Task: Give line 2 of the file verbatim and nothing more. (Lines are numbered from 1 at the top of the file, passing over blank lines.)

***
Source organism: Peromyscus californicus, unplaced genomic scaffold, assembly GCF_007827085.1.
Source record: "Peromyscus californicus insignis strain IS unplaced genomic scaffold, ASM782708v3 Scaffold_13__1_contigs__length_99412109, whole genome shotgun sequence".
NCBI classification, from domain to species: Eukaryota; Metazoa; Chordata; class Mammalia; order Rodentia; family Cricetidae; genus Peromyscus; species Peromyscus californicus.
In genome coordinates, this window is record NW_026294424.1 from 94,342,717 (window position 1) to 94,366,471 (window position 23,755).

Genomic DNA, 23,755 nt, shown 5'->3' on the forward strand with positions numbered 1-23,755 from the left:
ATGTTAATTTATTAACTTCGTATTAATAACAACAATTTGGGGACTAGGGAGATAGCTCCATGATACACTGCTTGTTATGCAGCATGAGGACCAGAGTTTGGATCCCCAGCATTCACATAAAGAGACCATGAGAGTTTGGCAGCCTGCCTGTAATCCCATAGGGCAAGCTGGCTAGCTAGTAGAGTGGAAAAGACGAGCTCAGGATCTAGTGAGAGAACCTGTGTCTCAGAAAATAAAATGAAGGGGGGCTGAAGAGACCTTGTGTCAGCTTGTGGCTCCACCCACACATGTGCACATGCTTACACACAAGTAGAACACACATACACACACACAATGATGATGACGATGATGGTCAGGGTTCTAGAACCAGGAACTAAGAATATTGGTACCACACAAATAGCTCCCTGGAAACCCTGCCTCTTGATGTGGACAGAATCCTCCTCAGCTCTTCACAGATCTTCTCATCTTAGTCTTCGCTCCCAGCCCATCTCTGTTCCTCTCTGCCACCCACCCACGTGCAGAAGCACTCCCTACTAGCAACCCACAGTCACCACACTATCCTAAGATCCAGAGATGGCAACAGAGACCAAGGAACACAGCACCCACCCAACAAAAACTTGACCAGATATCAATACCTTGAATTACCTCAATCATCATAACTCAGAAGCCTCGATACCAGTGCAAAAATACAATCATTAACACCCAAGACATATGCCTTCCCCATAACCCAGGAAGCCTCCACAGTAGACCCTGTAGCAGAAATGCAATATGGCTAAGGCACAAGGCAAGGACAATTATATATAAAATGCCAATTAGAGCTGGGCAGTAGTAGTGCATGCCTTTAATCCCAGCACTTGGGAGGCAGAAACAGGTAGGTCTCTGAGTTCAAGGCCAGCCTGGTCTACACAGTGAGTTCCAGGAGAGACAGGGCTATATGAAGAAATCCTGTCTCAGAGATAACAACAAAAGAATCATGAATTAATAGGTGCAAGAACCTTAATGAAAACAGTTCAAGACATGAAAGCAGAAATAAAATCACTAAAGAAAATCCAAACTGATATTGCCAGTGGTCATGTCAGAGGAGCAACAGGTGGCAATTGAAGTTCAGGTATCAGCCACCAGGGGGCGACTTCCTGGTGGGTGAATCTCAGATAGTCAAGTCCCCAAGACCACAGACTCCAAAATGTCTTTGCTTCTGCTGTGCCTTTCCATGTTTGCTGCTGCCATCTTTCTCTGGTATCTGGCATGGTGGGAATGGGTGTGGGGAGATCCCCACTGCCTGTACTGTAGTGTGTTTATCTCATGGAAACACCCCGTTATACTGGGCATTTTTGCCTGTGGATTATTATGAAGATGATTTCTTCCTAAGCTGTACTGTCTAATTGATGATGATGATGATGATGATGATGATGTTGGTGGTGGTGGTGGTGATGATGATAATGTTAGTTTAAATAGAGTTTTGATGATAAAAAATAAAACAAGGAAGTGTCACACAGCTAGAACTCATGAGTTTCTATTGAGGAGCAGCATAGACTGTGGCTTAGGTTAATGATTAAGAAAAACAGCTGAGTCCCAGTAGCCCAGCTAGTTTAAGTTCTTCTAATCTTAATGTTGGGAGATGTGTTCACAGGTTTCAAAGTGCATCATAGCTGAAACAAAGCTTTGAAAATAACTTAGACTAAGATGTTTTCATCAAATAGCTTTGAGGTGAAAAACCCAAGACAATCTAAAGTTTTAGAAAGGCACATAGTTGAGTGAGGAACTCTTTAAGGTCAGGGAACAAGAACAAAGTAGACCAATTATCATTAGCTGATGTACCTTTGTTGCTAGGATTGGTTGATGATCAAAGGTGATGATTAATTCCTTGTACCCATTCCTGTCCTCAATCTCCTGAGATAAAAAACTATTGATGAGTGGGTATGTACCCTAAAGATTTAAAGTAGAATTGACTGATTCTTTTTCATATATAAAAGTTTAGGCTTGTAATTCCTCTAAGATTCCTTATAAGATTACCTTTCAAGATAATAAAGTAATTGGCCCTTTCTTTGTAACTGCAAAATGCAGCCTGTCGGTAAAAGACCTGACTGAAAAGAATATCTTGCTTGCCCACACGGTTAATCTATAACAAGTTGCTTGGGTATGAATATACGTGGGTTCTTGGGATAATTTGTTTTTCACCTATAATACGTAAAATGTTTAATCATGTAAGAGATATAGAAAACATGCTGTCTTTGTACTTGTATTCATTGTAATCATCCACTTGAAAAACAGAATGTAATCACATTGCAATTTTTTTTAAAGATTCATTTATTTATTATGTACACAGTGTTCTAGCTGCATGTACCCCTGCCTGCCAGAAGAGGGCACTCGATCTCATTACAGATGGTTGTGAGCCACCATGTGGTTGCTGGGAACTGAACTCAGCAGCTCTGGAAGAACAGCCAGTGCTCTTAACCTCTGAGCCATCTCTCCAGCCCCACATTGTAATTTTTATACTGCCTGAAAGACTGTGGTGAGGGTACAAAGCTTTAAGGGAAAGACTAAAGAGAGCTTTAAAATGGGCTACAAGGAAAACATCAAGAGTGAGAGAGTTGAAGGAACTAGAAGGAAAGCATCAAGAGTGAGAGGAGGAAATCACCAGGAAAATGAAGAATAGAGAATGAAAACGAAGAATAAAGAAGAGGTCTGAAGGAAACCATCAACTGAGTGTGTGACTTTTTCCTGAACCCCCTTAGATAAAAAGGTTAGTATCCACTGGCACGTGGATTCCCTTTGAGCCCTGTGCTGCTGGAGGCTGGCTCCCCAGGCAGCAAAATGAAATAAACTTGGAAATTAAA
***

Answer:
Source record: "Peromyscus californicus insignis strain IS unplaced genomic scaffold, ASM782708v3 Scaffold_13__1_contigs__length_99412109, whole genome shotgun sequence".